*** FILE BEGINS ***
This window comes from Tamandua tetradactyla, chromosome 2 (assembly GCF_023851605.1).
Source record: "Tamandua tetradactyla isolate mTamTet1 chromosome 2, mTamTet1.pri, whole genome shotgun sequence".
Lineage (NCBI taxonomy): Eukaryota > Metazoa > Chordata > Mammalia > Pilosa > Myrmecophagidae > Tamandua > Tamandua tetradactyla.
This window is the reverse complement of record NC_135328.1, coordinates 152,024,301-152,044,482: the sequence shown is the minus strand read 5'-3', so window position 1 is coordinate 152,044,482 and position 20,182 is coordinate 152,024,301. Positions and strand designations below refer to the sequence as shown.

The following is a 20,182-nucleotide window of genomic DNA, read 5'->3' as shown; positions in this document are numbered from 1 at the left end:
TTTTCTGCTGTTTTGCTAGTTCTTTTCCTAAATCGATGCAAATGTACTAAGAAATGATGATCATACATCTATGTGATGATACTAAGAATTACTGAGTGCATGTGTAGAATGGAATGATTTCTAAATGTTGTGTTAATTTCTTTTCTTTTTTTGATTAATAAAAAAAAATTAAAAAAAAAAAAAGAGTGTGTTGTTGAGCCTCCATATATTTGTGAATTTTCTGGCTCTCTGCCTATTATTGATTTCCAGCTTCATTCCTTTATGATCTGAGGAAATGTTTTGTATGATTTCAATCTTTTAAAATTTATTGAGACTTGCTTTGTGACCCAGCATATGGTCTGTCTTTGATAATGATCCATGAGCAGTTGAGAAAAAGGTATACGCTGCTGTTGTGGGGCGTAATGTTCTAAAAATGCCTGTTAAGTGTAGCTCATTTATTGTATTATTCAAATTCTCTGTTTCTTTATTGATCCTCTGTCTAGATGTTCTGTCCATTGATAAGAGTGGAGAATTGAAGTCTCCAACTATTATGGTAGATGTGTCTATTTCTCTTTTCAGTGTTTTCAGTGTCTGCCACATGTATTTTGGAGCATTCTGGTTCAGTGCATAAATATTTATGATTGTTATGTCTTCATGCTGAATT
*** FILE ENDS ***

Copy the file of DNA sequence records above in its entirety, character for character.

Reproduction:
This window comes from Tamandua tetradactyla, chromosome 2 (assembly GCF_023851605.1).
Source record: "Tamandua tetradactyla isolate mTamTet1 chromosome 2, mTamTet1.pri, whole genome shotgun sequence".
Lineage (NCBI taxonomy): Eukaryota > Metazoa > Chordata > Mammalia > Pilosa > Myrmecophagidae > Tamandua > Tamandua tetradactyla.
This window is the reverse complement of record NC_135328.1, coordinates 152,024,301-152,044,482: the sequence shown is the minus strand read 5'-3', so window position 1 is coordinate 152,044,482 and position 20,182 is coordinate 152,024,301. Positions and strand designations below refer to the sequence as shown.

The following is a 20,182-nucleotide window of genomic DNA, read 5'->3' as shown; positions in this document are numbered from 1 at the left end:
TTTTCTGCTGTTTTGCTAGTTCTTTTCCTAAATCGATGCAAATGTACTAAGAAATGATGATCATACATCTATGTGATGATACTAAGAATTACTGAGTGCATGTGTAGAATGGAATGATTTCTAAATGTTGTGTTAATTTCTTTTCTTTTTTTGATTAATAAAAAAAAATTAAAAAAAAAAAAAGAGTGTGTTGTTGAGCCTCCATATATTTGTGAATTTTCTGGCTCTCTGCCTATTATTGATTTCCAGCTTCATTCCTTTATGATCTGAGGAAATGTTTTGTATGATTTCAATCTTTTAAAATTTATTGAGACTTGCTTTGTGACCCAGCATATGGTCTGTCTTTGATAATGATCCATGAGCAGTTGAGAAAAAGGTATACGCTGCTGTTGTGGGGCGTAATGTTCTAAAAATGCCTGTTAAGTGTAGCTCATTTATTGTATTATTCAAATTCTCTGTTTCTTTATTGATCCTCTGTCTAGATGTTCTGTCCATTGATAAGAGTGGAGAATTGAAGTCTCCAACTATTATGGTAGATGTGTCTATTTCTCTTTTCAGTGTTTTCAGTGTCTGCCACATGTATTTTGGAGCATTCTGGTTCAGTGCATAAATATTTATGATTGTTATGTCTTCATGCTGAATT